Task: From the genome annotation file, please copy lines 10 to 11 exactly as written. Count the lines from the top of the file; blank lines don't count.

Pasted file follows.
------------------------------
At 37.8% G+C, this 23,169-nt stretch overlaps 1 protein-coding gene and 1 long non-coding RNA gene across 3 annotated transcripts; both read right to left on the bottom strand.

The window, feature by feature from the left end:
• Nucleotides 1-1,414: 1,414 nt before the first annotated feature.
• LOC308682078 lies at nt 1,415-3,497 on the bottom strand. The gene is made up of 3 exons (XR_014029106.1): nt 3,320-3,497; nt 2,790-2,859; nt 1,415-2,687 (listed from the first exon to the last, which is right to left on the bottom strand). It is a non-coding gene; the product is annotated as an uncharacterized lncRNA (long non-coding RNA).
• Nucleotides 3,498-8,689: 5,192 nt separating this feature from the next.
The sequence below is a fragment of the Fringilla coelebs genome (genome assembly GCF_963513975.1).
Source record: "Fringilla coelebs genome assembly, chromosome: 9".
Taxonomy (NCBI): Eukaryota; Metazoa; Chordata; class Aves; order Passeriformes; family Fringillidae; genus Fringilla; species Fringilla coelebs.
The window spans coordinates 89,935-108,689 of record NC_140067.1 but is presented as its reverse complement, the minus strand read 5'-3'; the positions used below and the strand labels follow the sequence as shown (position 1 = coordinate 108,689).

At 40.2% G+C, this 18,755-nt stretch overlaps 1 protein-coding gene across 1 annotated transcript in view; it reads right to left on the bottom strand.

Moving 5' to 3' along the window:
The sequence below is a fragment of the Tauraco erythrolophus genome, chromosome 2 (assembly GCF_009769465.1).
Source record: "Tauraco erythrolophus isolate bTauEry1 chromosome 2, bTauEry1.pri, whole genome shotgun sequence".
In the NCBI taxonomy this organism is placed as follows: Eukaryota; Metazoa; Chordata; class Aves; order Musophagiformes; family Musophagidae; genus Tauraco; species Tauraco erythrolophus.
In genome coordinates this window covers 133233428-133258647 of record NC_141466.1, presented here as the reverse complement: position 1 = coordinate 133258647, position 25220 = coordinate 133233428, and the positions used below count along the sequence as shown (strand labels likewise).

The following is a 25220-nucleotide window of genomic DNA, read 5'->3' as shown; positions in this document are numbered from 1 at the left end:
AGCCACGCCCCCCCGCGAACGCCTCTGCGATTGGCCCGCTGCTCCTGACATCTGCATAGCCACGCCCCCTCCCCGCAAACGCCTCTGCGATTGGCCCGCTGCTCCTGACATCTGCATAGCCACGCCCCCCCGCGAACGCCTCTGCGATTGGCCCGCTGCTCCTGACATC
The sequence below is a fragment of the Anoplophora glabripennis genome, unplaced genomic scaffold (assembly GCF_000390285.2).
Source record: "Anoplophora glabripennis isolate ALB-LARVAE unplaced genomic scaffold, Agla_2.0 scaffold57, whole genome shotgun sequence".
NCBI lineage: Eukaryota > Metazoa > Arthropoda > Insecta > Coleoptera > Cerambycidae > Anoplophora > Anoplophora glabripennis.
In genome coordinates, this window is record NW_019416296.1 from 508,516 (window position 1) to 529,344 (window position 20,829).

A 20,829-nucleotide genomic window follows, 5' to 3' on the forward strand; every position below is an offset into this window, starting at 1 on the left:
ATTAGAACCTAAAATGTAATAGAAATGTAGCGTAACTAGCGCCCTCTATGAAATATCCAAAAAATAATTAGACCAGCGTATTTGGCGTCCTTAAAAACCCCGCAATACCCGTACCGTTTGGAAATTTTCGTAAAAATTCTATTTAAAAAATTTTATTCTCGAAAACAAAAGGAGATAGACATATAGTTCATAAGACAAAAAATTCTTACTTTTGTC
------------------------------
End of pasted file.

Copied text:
At 40.2% G+C, this 18,755-nt stretch overlaps 1 protein-coding gene across 1 annotated transcript in view; it reads right to left on the bottom strand.

Moving 5' to 3' along the window: